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friendly WARNING.

I miss the old Co-op.

Now I know what ALL THOSE CAMERAS are for.


So now when and if you shop at the co-op you will be towed as well? Huh. The co-op is getting expensive.

They've gotta pay for the deli somehow.........

Yeah, exactly how "friendly" is that warning?

I suppose one could argue that ANY warning that doesn't involve bloodshed and/or loss of consciouness is "friendly". Not argued by me mind you. Kinda fits right in with the NSA news.

Guess I'm going to have to be more careful about parking in the WFC lot when I'm doing a run to both WFC and MCCU

I believe there is reciprocity with the Ghetto Bank lot.

what if I shop @ the co-op then go to last chance for 2.99 wine? do I cease have parking clearance? In which order do I shop to insure non-towage? I wnat to know who got that note and under what curcumstance

I'm wondering how old this notice is and where you found it. I know that the new lot at the new store is open to all MCCU members as well, so I'm thinking this is a notice from the old store. Background, Starfire?

There's really such a shortage of parking that they need to be spending time monitoring the parking lot?

Is this why everything is so expensive?

I found this note by the new store. 7th Ave East and 4th St., Upper side.

I found it a couple of weeks ago.

This must be why they're getting rid of the senior discount and quite possibly the working member discount as well...

Rokidoke, Starfire. Weird.

This is the problem with Duluth, if you try to do anything positive in this town you get attacked from all sides. Do you expect the co-op to provide free parking for all the Hospital employees?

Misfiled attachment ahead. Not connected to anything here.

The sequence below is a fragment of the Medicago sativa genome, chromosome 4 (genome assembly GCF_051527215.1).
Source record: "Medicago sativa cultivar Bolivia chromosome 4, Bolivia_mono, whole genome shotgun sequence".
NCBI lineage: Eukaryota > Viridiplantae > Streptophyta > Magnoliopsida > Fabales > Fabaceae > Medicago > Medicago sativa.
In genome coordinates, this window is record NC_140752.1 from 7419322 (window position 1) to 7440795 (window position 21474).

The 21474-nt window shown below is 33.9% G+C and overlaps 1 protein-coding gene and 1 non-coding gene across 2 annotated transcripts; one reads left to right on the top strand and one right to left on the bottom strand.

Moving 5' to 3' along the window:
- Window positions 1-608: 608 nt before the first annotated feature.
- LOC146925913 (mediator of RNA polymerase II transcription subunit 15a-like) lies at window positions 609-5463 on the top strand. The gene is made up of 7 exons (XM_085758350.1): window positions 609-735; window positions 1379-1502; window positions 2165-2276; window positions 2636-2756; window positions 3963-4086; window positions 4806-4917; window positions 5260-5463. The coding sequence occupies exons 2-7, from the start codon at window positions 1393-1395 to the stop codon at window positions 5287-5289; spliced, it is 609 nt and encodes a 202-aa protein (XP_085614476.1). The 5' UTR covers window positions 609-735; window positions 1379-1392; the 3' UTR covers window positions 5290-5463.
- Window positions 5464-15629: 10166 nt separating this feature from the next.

also, refering to the credit union as the "ghetto bank" doesn't do much for the area either.
and, there is a large shortage of parking at the co-op, compare there lot to that of any other Grocery store in town.

oh you funnies. the coop is so expensive 'cuz sooooomeone has to try and support the fair minded agri & wellness for all living things, that we'all cant live 'true to our ideals' without, eh? give it a few kudos, and keep putting the ching ching where you know it helps. i'll be watching this site for some posities:) i agree the threat tone of the signs is sad, it could be worded like: Yo! Plz donta be a parking in this lot if you not Shopping, ok? Mary's employess, this means you! Going to work out at the 'ol CPF??? Walk from home!!
Aside, an employees car was swiped a few weeks ago from the back lot, now likely on it's way to Chicago, and LOTS of shit goes down in the alley. And the other day I saw a woman pick a proddie off the shelf and the try to return it without a receipt just 5 short minutes later....!
So plz give 'ol WFC a few cheers for deciding to build in the ghetto to serve the community.
shop last chance 1st.

To compare the [insert major grocery chain here] parking lot with the WFC parking lot is a bit asinine, IMHO.

[major grocery chain] services a larger customer base than the WFC does - it only stands to rights that their parking lot would be larger than the WFC.

In fact, when you look at the WFC parking lot, it is actually a lot nicer than a) their old parking lot and b) the [insert major chain here] lots. The farthest spot away from the store is still closer than the farthest spots at [insert major grocery chain here] It is also cleaner, offers carpool parking and with the relatively low curb on the sidewalk makes for easy exiting. ;)

I do have to say that I find the in and out traffic thoroughfare into the aforementioned Ghetto Bank lot or the WFC lot is a lot busier than it used to be and some people drive like idiots and take up the whole driveway when they want to turn out of the lot, but all in all, it's not bad.